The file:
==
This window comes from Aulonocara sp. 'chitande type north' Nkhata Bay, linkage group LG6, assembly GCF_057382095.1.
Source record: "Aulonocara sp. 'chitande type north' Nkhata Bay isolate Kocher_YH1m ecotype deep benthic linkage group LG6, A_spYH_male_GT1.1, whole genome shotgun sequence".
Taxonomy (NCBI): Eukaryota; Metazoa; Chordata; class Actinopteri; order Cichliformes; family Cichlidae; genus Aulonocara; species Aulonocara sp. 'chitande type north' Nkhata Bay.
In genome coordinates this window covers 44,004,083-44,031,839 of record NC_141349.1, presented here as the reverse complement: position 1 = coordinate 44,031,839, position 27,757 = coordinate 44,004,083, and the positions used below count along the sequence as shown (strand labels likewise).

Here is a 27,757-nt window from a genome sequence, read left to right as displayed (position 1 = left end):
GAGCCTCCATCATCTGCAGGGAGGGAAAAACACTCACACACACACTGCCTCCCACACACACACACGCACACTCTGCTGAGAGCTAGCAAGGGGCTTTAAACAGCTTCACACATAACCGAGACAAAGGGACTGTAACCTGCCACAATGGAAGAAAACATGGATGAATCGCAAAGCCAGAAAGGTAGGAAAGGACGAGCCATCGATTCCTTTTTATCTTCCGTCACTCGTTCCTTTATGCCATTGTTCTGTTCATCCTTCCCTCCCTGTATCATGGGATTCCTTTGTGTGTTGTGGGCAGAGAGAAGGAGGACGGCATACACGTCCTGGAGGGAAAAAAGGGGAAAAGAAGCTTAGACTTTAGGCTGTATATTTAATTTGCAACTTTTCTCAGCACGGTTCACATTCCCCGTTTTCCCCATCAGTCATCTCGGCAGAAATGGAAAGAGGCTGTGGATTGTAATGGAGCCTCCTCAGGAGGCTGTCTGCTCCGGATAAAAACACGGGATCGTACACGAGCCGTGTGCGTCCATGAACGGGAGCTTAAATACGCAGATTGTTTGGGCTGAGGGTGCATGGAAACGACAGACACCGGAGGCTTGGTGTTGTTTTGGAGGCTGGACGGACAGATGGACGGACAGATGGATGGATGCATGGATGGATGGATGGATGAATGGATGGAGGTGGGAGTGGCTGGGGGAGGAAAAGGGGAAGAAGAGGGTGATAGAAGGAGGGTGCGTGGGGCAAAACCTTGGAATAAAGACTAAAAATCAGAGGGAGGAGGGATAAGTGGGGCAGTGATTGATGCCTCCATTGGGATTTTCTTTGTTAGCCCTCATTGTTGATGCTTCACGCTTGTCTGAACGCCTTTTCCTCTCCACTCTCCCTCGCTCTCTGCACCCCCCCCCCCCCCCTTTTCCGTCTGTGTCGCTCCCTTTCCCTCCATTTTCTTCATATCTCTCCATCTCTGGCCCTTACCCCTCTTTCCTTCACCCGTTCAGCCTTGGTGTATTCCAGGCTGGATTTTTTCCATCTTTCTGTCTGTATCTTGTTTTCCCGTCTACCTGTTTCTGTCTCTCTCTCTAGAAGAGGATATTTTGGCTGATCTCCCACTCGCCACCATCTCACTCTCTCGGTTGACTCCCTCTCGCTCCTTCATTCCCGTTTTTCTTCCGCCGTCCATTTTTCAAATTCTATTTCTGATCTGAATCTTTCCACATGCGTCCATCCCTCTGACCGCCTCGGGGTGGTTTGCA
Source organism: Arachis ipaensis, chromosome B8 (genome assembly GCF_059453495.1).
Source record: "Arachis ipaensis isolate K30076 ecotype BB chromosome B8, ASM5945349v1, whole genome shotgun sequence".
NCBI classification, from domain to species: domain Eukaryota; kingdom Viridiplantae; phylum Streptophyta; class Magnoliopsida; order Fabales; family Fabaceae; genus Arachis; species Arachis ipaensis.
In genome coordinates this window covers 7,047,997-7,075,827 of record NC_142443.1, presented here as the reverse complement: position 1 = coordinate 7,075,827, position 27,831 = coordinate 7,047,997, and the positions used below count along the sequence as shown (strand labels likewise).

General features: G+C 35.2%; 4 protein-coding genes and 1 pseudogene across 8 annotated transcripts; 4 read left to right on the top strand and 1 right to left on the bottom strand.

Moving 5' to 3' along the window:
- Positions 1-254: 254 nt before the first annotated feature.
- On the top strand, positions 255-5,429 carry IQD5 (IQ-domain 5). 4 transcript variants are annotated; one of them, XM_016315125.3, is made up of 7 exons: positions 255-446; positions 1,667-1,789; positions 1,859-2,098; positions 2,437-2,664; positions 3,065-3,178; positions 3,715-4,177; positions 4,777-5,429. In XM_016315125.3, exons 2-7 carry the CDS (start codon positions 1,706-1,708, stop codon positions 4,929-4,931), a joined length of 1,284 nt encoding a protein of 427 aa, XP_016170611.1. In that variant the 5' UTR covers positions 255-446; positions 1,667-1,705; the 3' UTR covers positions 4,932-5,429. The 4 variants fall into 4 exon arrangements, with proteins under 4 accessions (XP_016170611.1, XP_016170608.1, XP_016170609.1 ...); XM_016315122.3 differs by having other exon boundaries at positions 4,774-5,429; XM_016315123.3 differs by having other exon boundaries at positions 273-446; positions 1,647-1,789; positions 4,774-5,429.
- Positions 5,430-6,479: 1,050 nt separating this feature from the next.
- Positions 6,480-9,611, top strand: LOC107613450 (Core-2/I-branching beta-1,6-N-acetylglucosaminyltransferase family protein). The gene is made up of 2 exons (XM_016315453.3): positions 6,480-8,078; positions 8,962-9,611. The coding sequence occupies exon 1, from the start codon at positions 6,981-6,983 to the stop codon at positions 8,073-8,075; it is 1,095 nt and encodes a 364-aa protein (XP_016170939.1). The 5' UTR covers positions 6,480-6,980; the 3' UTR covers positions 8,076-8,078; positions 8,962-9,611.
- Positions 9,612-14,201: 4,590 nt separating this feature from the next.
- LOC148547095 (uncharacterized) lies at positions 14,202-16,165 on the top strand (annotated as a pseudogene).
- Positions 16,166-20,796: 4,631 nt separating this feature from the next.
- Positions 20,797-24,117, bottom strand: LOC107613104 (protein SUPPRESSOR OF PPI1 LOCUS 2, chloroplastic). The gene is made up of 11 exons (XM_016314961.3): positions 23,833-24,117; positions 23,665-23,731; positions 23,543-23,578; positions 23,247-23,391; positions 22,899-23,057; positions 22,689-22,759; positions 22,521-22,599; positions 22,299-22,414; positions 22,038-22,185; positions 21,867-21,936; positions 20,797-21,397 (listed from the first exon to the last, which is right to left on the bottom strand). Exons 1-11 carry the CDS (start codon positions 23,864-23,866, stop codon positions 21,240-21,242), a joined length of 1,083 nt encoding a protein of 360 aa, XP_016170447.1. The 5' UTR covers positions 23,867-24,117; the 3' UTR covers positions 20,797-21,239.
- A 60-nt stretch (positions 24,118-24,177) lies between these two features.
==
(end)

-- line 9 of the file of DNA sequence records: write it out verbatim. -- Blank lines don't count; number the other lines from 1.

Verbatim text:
NCBI classification, from domain to species: domain Eukaryota; kingdom Viridiplantae; phylum Streptophyta; class Magnoliopsida; order Fabales; family Fabaceae; genus Arachis; species Arachis ipaensis.